Frank Davis’ basketball journey has not been an easy one.
The East Hall High graduate has had to work at every opportunity on the hardwood. He worked to become a Division-I basketball player. The same work ethic has also elevated him in college coaching circles.
Now, Davis is still wearing the same Black and Gold school colors worn in Valhalla.
The only difference he is doing so the Director of Basketball Operations for the Wake Forest University men’s basketball team.
He came over, in 2020, with head coach Steve Forbes from East Tennessee State, where they both held the same respective positions.
“Any time I can get the Black and Gold back on, that’s a positive,” said Davis with a chuckle. “This whole past year was surreal. You’re at the Mecca of college basketball. It is something I do not take for granted.”
Things did not sink in right away for the 33-year-old Davis because of everything taking place during the COVID-19 pandemic and near-empty arenas for games.
This was the first season for Demon Deacons staff.
Many of the games, Davis said, felt like controlled scrimmages.
The hollowed grounds of Duke’s Cameron Indoor Arena or North Carolina’s Dean Smith Center gave Davis a weird feeling because there were no fans, but the history of both venues was hard to ignore.
“This was mind goggling on how things workout like that,” said Davis laughing about his basketball journey.
Back in the day, if you lived in the East Hall High district, players dreamed of being part of the Vikings' tradition.
Davis wanted to use basketball to get a Division-I scholarship. He poured so much time into practicing that then East Hall head coach Joe Dix had to kick him out of the gym when it was time to lock up and turn off the lights at night.
Dix knew Davis had a chance to transform himself into a Division I player.
“He was committed early on to what he needed in order to get better,” said Dix, who is now coach at Collins Hill High in Suwannee.
For Davis, all the work paid off.
Davis earned a scholarship to Tennessee Tech and became the schools all-time 3-point shooting leader with 251 makes behind the line, while appearing in the second most games played (125) and scoring 1,1118 career points from 2006-2010.
Davis’ focus and work was a staple in the classroom, being named to the Ohio Valley Conference Commissioner’s Honor Roll four times.
He has a bachelor’s degree in exercise science and physical wellness and a Master of Arts in elementary and secondary physical education.
However, just before the end of his senior season, Davis starting wondering about life after basketball. He was not sure where it would lead him. It would lead to a basketball contract in the United Kingdom.
Davis then found himself in the post basketball phase of “What’s next?”
Davis’ good friend Josh Chapman, who was playing at Piedmont University, asked then head men’s coach Lee Glenn if Davis could help the Lions’ program.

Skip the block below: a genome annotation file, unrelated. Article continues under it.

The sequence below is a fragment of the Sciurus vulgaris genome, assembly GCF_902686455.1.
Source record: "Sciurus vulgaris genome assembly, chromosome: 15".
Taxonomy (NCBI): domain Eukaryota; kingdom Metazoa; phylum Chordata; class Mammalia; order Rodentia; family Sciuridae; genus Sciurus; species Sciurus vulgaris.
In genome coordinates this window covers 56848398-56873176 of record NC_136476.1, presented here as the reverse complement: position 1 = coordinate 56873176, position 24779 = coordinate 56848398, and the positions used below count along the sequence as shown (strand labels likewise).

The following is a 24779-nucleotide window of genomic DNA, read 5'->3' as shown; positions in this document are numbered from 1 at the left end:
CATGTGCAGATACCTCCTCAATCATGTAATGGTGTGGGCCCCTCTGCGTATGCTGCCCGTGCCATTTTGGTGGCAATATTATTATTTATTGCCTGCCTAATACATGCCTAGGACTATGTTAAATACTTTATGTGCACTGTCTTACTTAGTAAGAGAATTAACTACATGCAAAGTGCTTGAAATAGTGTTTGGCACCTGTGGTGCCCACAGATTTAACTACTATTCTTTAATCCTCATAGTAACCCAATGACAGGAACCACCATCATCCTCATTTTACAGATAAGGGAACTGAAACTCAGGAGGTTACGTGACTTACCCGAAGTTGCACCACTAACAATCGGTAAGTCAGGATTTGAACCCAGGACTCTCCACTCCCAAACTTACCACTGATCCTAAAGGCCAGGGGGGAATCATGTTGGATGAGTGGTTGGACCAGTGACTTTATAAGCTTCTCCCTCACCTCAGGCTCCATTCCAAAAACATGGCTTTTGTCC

Glenn agreed and Davis volunteered on the Lions’ staff.
He would drive up to practice when he could and on road game days, the Piedmont bus would make a stop to pick up Davis at a gas station on Spouts Springs Road in Flowery Branch.
That’s when the coaching bug bit Davis bad, after that 2011 season.
The following season, current Tennessee State assistant men’s basketball coach Russ Willemsen called Davis. He asked the Gainesville native if he thought about becoming a graduate assistant at Lee University.
Davis jumped at the opportunity because it was what he wanted to do. He knew it was something he needed to look into because getting a college-coaching job is difficult. Getting in the business is also about who you know. David and Willemsen have a great relationship.
“The thing about this profession, you have to know people,” Davis said.
“Frank and I talk every day, “ Willemsen said. “I think it is important with their former players. The best advice I think is to be where your feet are and also don’t compare your journey to other coaches. Do the best job when and where you are and let the process work itself out.”
Willemsen, who coached as a Directors of Operations at Tennessee Tech, watched the work Davis put in as a player. This was one of the reasons he helped Davis get on with the Lee University position.
“Frank is a tedious worker that was a gym rat,” Willemsen said. “He had all the traits of what it makes to be a successful coach.”
Davis’ attention to detail has also caught the attention of other college coaches. The National Associations of Basketball Coaches (NABC) named him to its 30-under-30 team for college coaches after being apart of Tennessee Tech’s 2015-16 season.
Davis has been tied together with some quality head coaches.
“He has built a great resume,” said Dix, who is Davis’ step-father. “We are very excited for him. He is fortunate to be working with Steve Forbes.”
Davis knows getting to this point of his career is not by chance.
He remains level headed about his journey.
He wants continue being around good people whether is it as a college coach or an athletic director.
Davis does have a message to anyone interested in following his path.
“Whatever you’re going to do, do it with all you got,” Davis said. “If you’re under-recruited, just work harder. People take notice of guys that work.”